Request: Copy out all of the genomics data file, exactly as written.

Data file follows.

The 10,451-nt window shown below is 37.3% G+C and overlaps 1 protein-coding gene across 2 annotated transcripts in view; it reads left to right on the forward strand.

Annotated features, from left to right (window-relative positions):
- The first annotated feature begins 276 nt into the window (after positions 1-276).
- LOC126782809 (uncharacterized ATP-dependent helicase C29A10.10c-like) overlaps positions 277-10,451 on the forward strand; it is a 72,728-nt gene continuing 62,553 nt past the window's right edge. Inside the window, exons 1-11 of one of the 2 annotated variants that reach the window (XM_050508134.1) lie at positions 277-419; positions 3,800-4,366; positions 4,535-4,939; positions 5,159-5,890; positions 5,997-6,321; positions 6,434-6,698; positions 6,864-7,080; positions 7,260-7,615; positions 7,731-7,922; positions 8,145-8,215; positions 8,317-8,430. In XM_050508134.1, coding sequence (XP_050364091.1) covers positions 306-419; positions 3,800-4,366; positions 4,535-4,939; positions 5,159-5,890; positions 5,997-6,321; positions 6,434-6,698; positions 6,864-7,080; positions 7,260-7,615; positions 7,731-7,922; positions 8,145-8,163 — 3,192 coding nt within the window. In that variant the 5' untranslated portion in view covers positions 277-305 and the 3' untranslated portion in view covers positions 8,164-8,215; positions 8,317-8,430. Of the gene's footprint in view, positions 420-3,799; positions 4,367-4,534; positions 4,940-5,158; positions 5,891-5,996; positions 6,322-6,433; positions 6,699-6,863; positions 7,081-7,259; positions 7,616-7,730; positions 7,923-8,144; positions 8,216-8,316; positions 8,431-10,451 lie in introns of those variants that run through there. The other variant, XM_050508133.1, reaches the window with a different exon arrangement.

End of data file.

The 10,451-nt window shown below is 37.3% G+C and overlaps 1 protein-coding gene across 2 annotated transcripts in view; it reads left to right on the forward strand.

Annotated features, from left to right (window-relative positions):
- The first annotated feature begins 276 nt into the window (after positions 1-276).
- LOC126782809 (uncharacterized ATP-dependent helicase C29A10.10c-like) overlaps positions 277-10,451 on the forward strand; it is a 72,728-nt gene continuing 62,553 nt past the window's right edge. Inside the window, exons 1-11 of one of the 2 annotated variants that reach the window (XM_050508134.1) lie at positions 277-419; positions 3,800-4,366; positions 4,535-4,939; positions 5,159-5,890; positions 5,997-6,321; positions 6,434-6,698; positions 6,864-7,080; positions 7,260-7,615; positions 7,731-7,922; positions 8,145-8,215; positions 8,317-8,430. In XM_050508134.1, coding sequence (XP_050364091.1) covers positions 306-419; positions 3,800-4,366; positions 4,535-4,939; positions 5,159-5,890; positions 5,997-6,321; positions 6,434-6,698; positions 6,864-7,080; positions 7,260-7,615; positions 7,731-7,922; positions 8,145-8,163 — 3,192 coding nt within the window. In that variant the 5' untranslated portion in view covers positions 277-305 and the 3' untranslated portion in view covers positions 8,164-8,215; positions 8,317-8,430. Of the gene's footprint in view, positions 420-3,799; positions 4,367-4,534; positions 4,940-5,158; positions 5,891-5,996; positions 6,322-6,433; positions 6,699-6,863; positions 7,081-7,259; positions 7,616-7,730; positions 7,923-8,144; positions 8,216-8,316; positions 8,431-10,451 lie in introns of those variants that run through there. The other variant, XM_050508133.1, reaches the window with a different exon arrangement.